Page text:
Warning for Landlords Over Deposits

As claims for incorrectly handled property rental deposits soar, landlords are being warned to ensure they, or their agents, are complying with the legal requirements if they want to avoid high penalties.

According to recent figures released from insurers, the number of matters relating to property rental deposits peaked at 25% of all professional indemnity claims made by estate and letting agents in the first quarter of this year, up from just 3% last year*. The claims most often relate to a landlord lodging a deposit late or failing to provide the correct information to the tenant about the terms and the deposit scheme used.

Under the Housing Act 2004, any deposit must be held by the landlord in a registered deposit protection scheme and the tenant must be given specific details of the deposit protection scheme used, how the scheme works, and information including amounts, contact details and dispute procedures, all within 30 days.

If a court rules that a landlord has failed in their duty, it can impose fines of up to three times the value of the deposit, which must be paid within 14 days of the court order.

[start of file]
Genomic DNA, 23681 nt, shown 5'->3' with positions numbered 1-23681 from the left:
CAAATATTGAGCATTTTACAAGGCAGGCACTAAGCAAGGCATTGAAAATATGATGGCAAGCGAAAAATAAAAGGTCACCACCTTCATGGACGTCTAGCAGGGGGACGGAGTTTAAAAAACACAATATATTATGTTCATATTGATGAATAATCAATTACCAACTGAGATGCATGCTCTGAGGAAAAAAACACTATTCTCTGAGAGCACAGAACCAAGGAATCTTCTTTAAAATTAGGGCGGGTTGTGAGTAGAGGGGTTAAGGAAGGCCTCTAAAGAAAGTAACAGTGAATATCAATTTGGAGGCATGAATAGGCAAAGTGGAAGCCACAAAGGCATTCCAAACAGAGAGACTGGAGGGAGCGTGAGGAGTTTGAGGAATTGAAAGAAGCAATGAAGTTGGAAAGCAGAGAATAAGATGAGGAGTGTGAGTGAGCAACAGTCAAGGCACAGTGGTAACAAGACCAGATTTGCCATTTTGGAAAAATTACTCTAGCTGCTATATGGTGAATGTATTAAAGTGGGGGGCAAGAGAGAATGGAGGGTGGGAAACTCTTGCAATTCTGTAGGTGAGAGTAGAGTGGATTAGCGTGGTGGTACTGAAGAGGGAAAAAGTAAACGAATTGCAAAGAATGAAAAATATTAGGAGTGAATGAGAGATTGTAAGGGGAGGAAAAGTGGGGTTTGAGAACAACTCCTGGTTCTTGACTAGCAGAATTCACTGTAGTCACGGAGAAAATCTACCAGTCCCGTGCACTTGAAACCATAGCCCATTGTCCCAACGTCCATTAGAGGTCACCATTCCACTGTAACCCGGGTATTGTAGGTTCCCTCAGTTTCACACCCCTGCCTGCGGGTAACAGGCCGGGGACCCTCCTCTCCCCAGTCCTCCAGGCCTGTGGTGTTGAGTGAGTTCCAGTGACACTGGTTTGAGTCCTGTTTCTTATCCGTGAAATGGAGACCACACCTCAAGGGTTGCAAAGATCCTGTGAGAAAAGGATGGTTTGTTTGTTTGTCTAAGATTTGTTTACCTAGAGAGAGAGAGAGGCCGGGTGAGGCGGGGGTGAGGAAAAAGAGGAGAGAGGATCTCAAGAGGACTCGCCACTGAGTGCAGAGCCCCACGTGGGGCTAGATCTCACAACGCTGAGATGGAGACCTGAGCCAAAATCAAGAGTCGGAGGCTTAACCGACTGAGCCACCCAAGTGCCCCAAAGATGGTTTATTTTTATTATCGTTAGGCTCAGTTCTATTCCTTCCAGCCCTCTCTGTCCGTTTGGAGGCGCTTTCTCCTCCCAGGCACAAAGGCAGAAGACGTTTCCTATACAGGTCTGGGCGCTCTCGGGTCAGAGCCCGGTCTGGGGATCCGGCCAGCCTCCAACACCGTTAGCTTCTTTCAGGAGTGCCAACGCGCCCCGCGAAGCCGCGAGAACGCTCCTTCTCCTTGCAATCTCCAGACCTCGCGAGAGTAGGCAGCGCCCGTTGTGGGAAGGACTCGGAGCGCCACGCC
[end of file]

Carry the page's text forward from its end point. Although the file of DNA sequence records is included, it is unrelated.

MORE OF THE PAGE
‘It’s the landlord who will find themselves subject to the county court order,’ explains Jeremy Paterson, a property litigation solicitor at Verisona Law: ‘They may be able to bring a claim against any letting agent involved, who in turn will claim on their professional indemnity insurance, but it’s a costly business and bad in reputational terms for all concerned.’

‘The legislation has been in place for a long time, but we see both agents and landlords still getting it wrong. Where landlords have a big property portfolio, they are more likely to have the right processes in place. For small-scale landlords, or the accidental ones who may have ended up renting out their home while working elsewhere, it’s worth adopting some of the practices of bigger portfolio owners, as it’s no defence to say you didn’t know or had left it to your agent.’

Paterson advises taking some time to understand the law for landlords and having checklists for each stage of the tenancy. ‘You need to make sure they are used each time, whether you are doing it yourself or checking your agency have acted properly on your behalf. In the worst-case scenario, if you haven’t used a deposit scheme when you should have, the court can rule that a tenant does not have to leave the property when the tenancy ends.’

Jeremy Paterson is a Senior Associate Solicitor in the Dispute Resolution team, he can be contacted on 023 9231 2085 or jeremy.paterson@verisonalaw.com.

*Claims data compiled by DAC Beachcroft


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